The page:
Japanese screen, late 19th century, from Honeychurch Antiques
Antiques show aficionados will get their pick from an amazing array of treasures—centuries-old European furniture, Japanese screens, exquisite cloisonné, Chinese Export porcelains and Georg Jensen silver—at the Los Angeles Antiques Show, May 4 to 6 at Santa Monica airport's Barker Hangar. The extravaganza draws 68 exhibitors from England, Italy, Mexico and across the United States. Highlights include:
a collection of 200 costume and set designs from the 1920s once owned by Judy Garland, being offered by Berry-Hill Galleries
from Honeychurch Antiques a late-19th-century eight-panel folding screen, depicting a massive gnarled pine tree on a silver-leaf background, that was used as a backdrop for NO Theatre. It is signed by Kunikage, an Edo-period artist
a circa 1800 to 1810 English penwork collectors cabinet, on a stand decorated in the chinoiserie taste, from Richard Gould Antiques
four Russian Empire chairs, circa 1810, from Rita Bucheit
period jewelry by Tiffany, Cartier and Van Cleef & Arpels from Neil Lane Estate Jewelry, Edith Weber and Kentshire
Noted art consultant Barbara Guggenheim will talk about trends in collecting art as part of the antiques show’s lecture series, which the Los Angeles Design Group has helped organize. For information, go to www.losangelesantiqueshow.com.
Set of Russian Empire chairs, circa 1810, from Rita Bucheit and an early 19th-century English penwork collector's cabinet from Richard Gould Antiques, on view at the Los Angeles Antiques Show.
A Renaissance table, c. 1600, from Foster Gwin; an Art Deco costume sketch by Louis Curti entitled Les Richesses de La Chine L'Emeraude, from Berry-Hill Galleries; and a 19th-century Viennese chandelier from Rita Bucheit at the L.A. Antiques Show.
The Amsterdam Arts and Design Fair, the only such event in Europe to cover arts and design from 1880 to 1980, will be held from May 23 to May 27 in the Beurs van Berlage, the former stock exchange building built at the turn of the 20th century. Because of the fair’s location, a number of European dealers that usually don’t stray far from home will be participating in the event, which, in only its third year, draws more than 40 exhibitors.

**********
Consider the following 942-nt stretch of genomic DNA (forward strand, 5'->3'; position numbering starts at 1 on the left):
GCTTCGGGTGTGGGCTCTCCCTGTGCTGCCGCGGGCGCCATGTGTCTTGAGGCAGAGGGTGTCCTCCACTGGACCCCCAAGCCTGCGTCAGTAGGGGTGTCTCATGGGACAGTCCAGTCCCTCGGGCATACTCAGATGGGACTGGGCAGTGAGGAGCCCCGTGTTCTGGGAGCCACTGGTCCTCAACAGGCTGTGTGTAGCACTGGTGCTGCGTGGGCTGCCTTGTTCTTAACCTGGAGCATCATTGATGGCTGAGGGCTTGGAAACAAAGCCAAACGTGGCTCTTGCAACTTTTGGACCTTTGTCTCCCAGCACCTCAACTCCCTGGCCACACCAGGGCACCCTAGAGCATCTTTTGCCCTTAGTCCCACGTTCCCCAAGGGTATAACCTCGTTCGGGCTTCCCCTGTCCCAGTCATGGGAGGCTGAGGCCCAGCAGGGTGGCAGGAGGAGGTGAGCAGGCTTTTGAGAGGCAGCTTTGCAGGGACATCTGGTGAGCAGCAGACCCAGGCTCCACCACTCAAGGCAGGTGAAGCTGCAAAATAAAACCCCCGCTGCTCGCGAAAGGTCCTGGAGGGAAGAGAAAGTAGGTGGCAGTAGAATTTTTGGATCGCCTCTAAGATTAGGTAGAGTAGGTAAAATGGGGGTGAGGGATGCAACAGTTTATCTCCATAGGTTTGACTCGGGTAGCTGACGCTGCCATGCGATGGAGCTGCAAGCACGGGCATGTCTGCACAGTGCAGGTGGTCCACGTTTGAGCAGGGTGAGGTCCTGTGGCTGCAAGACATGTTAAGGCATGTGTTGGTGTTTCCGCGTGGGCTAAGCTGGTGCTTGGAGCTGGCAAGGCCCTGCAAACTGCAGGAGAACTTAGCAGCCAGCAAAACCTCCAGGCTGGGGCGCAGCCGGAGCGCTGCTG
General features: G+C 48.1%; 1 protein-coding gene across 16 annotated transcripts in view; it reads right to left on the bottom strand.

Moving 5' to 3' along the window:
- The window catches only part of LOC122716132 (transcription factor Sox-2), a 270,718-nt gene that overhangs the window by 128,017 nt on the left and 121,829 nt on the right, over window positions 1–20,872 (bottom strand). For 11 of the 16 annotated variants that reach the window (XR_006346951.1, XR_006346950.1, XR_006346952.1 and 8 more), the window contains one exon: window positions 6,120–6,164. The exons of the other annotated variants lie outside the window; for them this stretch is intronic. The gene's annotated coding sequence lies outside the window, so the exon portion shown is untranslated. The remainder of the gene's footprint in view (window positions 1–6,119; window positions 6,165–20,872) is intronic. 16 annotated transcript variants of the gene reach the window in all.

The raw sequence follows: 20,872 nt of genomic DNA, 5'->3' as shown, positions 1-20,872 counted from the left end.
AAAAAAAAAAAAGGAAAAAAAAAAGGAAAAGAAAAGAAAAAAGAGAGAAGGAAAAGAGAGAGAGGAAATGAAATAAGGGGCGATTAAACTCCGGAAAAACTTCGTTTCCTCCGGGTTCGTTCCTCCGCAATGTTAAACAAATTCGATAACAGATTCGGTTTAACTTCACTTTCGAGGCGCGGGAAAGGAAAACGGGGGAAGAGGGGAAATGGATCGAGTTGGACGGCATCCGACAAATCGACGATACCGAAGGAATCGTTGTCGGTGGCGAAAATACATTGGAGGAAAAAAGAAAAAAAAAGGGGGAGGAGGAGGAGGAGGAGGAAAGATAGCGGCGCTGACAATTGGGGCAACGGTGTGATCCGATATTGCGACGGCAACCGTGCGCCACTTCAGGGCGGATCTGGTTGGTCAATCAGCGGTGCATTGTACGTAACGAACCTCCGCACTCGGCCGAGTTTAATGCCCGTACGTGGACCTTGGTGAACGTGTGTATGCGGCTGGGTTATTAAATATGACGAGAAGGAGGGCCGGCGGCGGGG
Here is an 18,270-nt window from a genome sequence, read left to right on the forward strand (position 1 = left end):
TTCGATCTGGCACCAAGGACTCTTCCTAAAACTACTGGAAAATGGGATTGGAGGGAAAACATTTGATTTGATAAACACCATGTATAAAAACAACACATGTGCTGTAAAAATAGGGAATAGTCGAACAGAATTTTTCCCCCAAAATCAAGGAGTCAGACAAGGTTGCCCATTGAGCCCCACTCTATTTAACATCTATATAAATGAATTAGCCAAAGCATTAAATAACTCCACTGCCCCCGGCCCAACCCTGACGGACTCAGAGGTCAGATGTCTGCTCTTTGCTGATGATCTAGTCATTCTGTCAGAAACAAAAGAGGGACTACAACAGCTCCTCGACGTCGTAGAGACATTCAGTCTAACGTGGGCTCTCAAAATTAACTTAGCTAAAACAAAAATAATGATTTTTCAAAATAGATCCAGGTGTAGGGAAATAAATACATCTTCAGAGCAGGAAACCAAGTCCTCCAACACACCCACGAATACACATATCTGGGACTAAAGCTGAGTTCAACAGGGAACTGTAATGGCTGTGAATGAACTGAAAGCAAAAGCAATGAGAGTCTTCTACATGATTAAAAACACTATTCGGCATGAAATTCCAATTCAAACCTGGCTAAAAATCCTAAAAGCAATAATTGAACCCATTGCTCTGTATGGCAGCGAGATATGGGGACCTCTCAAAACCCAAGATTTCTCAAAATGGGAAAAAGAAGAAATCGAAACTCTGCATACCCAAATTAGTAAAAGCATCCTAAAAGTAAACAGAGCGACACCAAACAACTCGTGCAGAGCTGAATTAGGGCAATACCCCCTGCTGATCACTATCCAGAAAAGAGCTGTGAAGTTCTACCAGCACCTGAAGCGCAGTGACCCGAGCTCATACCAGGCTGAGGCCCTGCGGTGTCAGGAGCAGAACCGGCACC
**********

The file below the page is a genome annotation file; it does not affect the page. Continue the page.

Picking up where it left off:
What they’ll be showing are items from the traditional medieval handicrafts of the Arts and Crafts movement to postwar and mid-century designs. The focal point of the fair is a suite of Jacques-Emile Ruhlmann bedroom furniture made in 1923 being offered by Galerie Laurent-Alexis Guelfucci of Paris. Galerie Ulrich Fiedler of Cologne has some important pieces to show: a chaise longue by Le Corbusier with Charlotte Perriand and Pierre Jeanneret and a chair designed by Wassili and Hans Luckhardt in 1931-2 from the Maharajah of Indore’s palace.
And from the United States, the Treadway Gallery will be showing Tiffany lamps and Frank Lloyd Wright furniture, which are rare to find in Europe.
At the Amsterdam Arts and Design Fair, a Bauhaus dish with lid, circa 1930,
from Galerie fur Designklassiker; 1930s Paule Leleu carpet from Oxford Decorative Arts; and Josef Hoffmann bentwood chair, circa 1906, from Bel Etage
At the 13th annual International Contemporary Furniture Fair at the Jacob K. Javits Convention Center, 600 exhibitors from two dozen countries will show their traditional, modern and often futuristic designs from May 19 to 22. Expect everything from Milan's minimalist look and Dakota Jackson's sleek modern furniture designs to Parisian Julie Prisca's contemporary upholstered chairs and sofas, Henry Hall's classic teak pieces for the outdoors, elaborate stone fountains from Gregory Muller in New York, Italian lighting from Fontana Arte in Los Angeles and a host of home furnishings.